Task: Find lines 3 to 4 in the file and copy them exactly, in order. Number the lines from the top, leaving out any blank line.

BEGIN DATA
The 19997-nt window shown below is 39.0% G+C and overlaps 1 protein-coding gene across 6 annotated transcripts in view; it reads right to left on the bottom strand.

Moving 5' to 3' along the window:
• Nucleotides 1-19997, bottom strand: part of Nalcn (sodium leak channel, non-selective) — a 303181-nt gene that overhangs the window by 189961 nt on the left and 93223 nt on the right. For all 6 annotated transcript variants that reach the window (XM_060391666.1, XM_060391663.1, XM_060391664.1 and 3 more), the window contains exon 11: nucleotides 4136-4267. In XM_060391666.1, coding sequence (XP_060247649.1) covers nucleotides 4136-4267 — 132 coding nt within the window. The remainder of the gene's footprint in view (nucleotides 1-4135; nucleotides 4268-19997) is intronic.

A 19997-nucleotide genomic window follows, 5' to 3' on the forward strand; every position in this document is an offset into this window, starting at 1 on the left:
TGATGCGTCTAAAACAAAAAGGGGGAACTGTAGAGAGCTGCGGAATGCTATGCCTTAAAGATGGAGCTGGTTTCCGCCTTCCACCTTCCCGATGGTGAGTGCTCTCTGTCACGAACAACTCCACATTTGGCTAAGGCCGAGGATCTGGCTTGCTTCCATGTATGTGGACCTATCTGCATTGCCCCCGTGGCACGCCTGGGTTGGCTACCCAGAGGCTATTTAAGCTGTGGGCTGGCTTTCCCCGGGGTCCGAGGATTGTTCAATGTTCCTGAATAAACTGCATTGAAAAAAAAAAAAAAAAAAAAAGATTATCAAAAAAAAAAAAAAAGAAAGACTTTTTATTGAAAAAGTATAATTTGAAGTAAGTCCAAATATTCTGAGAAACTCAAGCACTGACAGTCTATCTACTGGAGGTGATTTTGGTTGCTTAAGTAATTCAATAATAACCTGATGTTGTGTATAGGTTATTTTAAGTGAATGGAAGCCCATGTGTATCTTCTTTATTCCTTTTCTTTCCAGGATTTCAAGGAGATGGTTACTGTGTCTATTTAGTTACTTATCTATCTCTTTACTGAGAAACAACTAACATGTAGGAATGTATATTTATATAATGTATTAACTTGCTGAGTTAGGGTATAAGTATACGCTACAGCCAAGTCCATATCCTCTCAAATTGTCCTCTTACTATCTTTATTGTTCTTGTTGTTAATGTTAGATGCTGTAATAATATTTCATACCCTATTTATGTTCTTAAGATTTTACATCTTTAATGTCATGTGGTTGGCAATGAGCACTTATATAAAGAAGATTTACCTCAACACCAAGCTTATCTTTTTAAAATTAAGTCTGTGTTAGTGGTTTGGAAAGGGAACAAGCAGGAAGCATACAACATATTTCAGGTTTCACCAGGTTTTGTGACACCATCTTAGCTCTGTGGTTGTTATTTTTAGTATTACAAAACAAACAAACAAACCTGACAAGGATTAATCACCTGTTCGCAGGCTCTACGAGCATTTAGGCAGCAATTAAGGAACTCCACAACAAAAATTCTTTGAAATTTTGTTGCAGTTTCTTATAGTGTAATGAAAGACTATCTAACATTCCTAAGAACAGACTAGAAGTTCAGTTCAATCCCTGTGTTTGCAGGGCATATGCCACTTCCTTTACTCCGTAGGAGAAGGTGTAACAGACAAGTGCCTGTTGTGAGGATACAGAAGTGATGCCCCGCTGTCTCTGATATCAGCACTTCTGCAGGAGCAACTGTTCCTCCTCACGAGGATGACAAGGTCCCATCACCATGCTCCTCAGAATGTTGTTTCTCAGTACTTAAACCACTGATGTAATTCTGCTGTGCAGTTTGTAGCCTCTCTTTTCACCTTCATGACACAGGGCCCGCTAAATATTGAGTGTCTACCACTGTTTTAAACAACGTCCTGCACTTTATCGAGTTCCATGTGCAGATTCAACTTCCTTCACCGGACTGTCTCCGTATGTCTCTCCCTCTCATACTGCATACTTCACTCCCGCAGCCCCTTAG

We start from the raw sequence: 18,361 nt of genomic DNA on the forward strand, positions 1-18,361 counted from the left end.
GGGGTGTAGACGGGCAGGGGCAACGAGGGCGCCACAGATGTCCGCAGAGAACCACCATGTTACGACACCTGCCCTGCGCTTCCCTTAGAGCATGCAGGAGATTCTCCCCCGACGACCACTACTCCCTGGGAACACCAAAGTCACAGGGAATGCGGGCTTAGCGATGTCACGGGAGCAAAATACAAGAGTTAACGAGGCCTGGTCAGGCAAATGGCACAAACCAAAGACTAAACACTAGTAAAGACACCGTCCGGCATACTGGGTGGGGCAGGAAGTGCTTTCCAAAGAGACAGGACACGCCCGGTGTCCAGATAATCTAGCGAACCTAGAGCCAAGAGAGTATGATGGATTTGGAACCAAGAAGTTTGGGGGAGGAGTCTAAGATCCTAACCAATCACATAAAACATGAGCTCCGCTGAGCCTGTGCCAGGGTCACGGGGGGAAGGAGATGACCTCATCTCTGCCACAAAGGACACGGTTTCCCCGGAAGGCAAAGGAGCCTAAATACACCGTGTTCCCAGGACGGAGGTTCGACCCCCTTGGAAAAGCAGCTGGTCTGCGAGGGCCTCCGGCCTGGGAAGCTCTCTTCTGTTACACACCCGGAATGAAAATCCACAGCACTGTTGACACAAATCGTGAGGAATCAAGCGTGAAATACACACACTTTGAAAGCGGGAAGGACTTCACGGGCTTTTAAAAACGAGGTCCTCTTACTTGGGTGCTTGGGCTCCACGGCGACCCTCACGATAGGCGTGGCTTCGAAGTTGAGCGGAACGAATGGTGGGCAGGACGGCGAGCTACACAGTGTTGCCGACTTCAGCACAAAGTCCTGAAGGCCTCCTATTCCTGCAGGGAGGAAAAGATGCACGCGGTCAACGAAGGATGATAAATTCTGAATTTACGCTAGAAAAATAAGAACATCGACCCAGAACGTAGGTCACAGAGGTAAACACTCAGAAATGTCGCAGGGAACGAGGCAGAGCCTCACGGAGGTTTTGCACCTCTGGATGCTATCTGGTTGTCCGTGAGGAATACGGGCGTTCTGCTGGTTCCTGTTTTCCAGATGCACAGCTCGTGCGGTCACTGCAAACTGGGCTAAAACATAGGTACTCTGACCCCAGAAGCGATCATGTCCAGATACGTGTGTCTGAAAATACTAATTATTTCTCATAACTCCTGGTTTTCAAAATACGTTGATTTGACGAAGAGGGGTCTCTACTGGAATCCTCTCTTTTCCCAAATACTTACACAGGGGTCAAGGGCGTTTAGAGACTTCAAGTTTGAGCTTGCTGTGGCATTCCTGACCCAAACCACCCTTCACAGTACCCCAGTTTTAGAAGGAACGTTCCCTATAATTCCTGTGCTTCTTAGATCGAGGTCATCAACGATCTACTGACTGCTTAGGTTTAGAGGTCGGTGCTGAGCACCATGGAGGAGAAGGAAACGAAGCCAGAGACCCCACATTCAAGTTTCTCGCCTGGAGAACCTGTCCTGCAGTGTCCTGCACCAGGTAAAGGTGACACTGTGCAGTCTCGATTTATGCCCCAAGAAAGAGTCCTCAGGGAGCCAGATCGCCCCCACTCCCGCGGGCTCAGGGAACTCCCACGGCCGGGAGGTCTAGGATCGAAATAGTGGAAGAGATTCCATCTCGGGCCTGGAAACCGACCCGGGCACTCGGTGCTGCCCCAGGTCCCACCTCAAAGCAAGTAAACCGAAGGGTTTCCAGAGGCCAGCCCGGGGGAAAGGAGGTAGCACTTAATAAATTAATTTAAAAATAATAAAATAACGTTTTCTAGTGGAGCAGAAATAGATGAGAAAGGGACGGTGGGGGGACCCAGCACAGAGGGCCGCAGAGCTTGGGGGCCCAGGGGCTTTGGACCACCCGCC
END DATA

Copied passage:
• Nucleotides 1-19997, bottom strand: part of Nalcn (sodium leak channel, non-selective) — a 303181-nt gene that overhangs the window by 189961 nt on the left and 93223 nt on the right. For all 6 annotated transcript variants that reach the window (XM_060391666.1, XM_060391663.1, XM_060391664.1 and 3 more), the window contains exon 11: nucleotides 4136-4267. In XM_060391666.1, coding sequence (XP_060247649.1) covers nucleotides 4136-4267 — 132 coding nt within the window. The remainder of the gene's footprint in view (nucleotides 1-4135; nucleotides 4268-19997) is intronic.

A 19997-nucleotide genomic window follows, 5' to 3' on the forward strand; every position in this document is an offset into this window, starting at 1 on the left: